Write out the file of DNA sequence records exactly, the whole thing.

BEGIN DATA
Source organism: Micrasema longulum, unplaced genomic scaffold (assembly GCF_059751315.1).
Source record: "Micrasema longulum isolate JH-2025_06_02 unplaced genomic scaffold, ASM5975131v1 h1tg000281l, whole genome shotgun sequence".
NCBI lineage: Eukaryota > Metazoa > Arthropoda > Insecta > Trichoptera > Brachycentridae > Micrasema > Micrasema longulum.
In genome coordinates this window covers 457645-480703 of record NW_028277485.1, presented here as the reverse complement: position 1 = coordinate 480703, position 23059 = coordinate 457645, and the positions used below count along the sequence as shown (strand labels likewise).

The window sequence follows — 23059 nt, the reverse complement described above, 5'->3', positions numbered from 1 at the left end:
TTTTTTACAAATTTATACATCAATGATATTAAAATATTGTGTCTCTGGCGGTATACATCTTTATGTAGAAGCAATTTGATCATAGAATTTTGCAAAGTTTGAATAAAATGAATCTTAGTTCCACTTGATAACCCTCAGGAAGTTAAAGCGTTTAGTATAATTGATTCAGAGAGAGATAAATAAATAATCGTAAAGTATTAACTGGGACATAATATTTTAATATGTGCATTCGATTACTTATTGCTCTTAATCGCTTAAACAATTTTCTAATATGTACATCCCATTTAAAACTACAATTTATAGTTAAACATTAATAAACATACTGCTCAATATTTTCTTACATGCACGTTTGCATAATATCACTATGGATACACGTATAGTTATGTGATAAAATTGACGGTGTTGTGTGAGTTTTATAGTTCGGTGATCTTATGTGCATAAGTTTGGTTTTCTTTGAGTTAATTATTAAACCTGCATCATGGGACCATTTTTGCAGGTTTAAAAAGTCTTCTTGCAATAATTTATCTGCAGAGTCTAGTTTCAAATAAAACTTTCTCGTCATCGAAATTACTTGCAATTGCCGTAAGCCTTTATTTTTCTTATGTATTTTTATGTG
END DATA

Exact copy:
Source organism: Micrasema longulum, unplaced genomic scaffold (assembly GCF_059751315.1).
Source record: "Micrasema longulum isolate JH-2025_06_02 unplaced genomic scaffold, ASM5975131v1 h1tg000281l, whole genome shotgun sequence".
NCBI lineage: Eukaryota > Metazoa > Arthropoda > Insecta > Trichoptera > Brachycentridae > Micrasema > Micrasema longulum.
In genome coordinates this window covers 457645-480703 of record NW_028277485.1, presented here as the reverse complement: position 1 = coordinate 480703, position 23059 = coordinate 457645, and the positions used below count along the sequence as shown (strand labels likewise).

The window sequence follows — 23059 nt, the reverse complement described above, 5'->3', positions numbered from 1 at the left end:
TTTTTTACAAATTTATACATCAATGATATTAAAATATTGTGTCTCTGGCGGTATACATCTTTATGTAGAAGCAATTTGATCATAGAATTTTGCAAAGTTTGAATAAAATGAATCTTAGTTCCACTTGATAACCCTCAGGAAGTTAAAGCGTTTAGTATAATTGATTCAGAGAGAGATAAATAAATAATCGTAAAGTATTAACTGGGACATAATATTTTAATATGTGCATTCGATTACTTATTGCTCTTAATCGCTTAAACAATTTTCTAATATGTACATCCCATTTAAAACTACAATTTATAGTTAAACATTAATAAACATACTGCTCAATATTTTCTTACATGCACGTTTGCATAATATCACTATGGATACACGTATAGTTATGTGATAAAATTGACGGTGTTGTGTGAGTTTTATAGTTCGGTGATCTTATGTGCATAAGTTTGGTTTTCTTTGAGTTAATTATTAAACCTGCATCATGGGACCATTTTTGCAGGTTTAAAAAGTCTTCTTGCAATAATTTATCTGCAGAGTCTAGTTTCAAATAAAACTTTCTCGTCATCGAAATTACTTGCAATTGCCGTAAGCCTTTATTTTTCTTATGTATTTTTATGTG